The articles share a set of concerns about how the realm of local customary practice, with its somewhat ambiguous boundaries, is understood and deployed by colonial officials. My work considers how ideas about custom, varying from region to region (specifically between the Punjab and the Northwest Frontier), produced an uneven terrain of colonial documentation regimes, particularly genealogical records in the domain of property relations. In turn, I follow how these documentary technologies are repurposed and build notions of “genealogical computation” into contemporary identification regimes, generating their own gaps and mismatches. By contrast, Danna is interested in an altogether absent judicial archive, the Chaudrie court in French India. She follows what this absence reveals about a different kind of unevenness—the lack of homogeneity across juridical spaces in the French Empire—by examining how local legal models of dispute resolution were actively integrated into the French judicial system in India. In so doing, she alerts us to the patchy nature of French knowledge of local legal customs, which is much like our own ability to unearth this past.
CSSH: A nice parallel, that last point. In both papers, you’re triangulating between what you (as analysts) know, what your subjects know, and what the regime of documentation favors as knowledge. It’s a tricky process. Pulling the patterns closer together can generate new areas of misapprehension. New gaps, so to speak, but useful ones!
Hashmi: I found this element of multiple epistemological gaps (which appear to mirror one another) to be wonderfully illuminating, especially for articulating something I continue to be preoccupied with: the gap between a lived and practiced world of kinship, and the ability to apprehend this world outside of its codification and concretization in the form of genealogical records, identity documents, and now the identity database. Reading your paper, Danna, and thinking about what an absence means, I wondered about the very possibility of concretizing something like “custom” or “local practice,” a phenomenon continually in motion. How does an absence or a gap produce something in its place? For instance, if French judges had a shaky grasp of local legal practices, were local practices perhaps only made graspable through the process of codification itself?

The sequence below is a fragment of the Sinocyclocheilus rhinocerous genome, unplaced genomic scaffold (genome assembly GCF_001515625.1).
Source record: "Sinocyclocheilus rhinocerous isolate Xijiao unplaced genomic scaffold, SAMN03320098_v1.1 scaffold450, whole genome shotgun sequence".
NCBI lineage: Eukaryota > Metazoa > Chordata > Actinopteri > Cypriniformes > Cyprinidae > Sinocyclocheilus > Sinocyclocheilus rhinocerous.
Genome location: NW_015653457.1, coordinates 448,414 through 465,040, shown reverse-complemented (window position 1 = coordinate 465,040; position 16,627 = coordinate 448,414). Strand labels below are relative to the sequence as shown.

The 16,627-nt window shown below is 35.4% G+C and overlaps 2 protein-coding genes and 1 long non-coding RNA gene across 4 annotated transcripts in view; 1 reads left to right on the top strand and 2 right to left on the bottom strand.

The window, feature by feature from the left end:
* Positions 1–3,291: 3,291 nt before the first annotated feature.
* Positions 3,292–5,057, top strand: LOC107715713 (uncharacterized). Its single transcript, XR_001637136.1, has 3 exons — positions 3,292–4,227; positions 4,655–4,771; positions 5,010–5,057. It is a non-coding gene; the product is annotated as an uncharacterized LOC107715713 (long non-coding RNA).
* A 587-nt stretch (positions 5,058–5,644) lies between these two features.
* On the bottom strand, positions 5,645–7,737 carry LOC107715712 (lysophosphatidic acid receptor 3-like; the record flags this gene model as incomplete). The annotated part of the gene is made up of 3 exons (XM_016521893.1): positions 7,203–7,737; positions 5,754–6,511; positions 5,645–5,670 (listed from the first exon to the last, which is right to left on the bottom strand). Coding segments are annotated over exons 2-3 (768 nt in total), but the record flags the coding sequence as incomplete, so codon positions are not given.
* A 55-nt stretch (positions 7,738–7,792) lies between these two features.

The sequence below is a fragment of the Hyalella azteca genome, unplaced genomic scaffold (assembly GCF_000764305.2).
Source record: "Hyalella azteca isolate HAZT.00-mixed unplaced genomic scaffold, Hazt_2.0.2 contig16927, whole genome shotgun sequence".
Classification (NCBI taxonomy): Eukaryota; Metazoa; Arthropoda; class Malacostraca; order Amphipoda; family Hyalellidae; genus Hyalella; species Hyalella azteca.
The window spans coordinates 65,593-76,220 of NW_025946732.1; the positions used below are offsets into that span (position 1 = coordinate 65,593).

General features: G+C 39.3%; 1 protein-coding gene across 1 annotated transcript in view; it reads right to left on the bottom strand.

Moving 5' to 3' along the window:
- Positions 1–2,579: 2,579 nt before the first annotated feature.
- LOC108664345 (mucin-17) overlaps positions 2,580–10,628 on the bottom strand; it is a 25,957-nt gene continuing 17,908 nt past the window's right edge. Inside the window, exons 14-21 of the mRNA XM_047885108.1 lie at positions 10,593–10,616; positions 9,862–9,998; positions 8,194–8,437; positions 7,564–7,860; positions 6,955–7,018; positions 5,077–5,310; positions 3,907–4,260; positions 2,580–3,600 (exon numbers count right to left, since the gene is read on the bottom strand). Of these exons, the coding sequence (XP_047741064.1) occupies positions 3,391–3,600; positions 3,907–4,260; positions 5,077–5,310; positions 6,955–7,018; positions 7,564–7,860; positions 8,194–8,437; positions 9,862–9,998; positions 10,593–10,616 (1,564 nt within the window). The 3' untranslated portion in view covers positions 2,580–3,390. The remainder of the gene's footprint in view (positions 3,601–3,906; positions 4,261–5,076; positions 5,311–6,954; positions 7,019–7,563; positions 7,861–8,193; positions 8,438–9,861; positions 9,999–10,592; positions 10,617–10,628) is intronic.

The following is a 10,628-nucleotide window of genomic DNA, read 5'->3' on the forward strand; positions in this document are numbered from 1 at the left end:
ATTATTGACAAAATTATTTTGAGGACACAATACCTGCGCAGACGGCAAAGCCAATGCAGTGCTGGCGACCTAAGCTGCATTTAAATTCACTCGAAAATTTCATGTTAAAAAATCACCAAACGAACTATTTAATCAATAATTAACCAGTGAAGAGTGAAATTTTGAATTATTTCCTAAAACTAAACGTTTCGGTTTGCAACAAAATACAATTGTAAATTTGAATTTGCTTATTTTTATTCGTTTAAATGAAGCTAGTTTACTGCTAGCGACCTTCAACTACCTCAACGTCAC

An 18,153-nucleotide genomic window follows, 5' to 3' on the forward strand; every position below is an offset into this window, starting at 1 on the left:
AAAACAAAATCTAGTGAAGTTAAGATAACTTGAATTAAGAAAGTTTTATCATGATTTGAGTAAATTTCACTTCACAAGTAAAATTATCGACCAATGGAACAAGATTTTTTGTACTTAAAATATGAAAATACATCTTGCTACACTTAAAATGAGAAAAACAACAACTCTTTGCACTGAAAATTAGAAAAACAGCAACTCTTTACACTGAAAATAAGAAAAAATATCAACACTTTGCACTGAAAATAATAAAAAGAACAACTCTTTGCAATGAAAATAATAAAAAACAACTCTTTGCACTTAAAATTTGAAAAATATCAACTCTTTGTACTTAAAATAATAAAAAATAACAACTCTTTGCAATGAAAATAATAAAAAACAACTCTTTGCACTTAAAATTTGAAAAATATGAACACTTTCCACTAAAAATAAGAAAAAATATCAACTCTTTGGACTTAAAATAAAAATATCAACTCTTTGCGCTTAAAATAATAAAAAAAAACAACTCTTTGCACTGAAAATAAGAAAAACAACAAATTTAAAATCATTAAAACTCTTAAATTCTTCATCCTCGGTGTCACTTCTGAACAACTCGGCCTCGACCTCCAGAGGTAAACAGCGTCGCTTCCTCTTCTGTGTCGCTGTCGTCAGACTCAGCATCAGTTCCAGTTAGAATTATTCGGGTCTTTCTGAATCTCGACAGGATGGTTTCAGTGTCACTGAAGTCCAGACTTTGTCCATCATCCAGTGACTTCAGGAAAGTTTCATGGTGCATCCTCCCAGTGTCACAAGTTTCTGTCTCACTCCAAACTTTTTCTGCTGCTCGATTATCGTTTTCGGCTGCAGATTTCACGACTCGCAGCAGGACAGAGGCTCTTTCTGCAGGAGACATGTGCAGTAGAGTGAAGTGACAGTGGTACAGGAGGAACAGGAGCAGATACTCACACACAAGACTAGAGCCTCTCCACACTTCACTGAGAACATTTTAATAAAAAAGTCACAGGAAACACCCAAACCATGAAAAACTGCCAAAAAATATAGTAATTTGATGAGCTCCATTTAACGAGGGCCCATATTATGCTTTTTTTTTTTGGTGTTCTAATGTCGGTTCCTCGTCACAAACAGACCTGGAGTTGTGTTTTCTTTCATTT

Agmon: This question, about how absences or gaps themselves bring forth tangible and material constructions, is what made me so happy to talk in more detail about our articles. Whatever it is that a gap creates – whether it be the shape of the archive or the form of legality, in my article, or a sense of self or type of governance, in Zehra’s – our work shows that documentary gaps are a form of presence, not an absence. In Zehra’s article, this becomes clear in a whole set of scenarios, in which the desire and ability of the Pakistani state and the National Database and Registration Authority (NARDA) to demand a “reverification” of identity cards creates profound disruption for the people pulled into this process. The origins of this disruption lie in evidence that doesn’t exist, or exists in what the state considers the wrong form.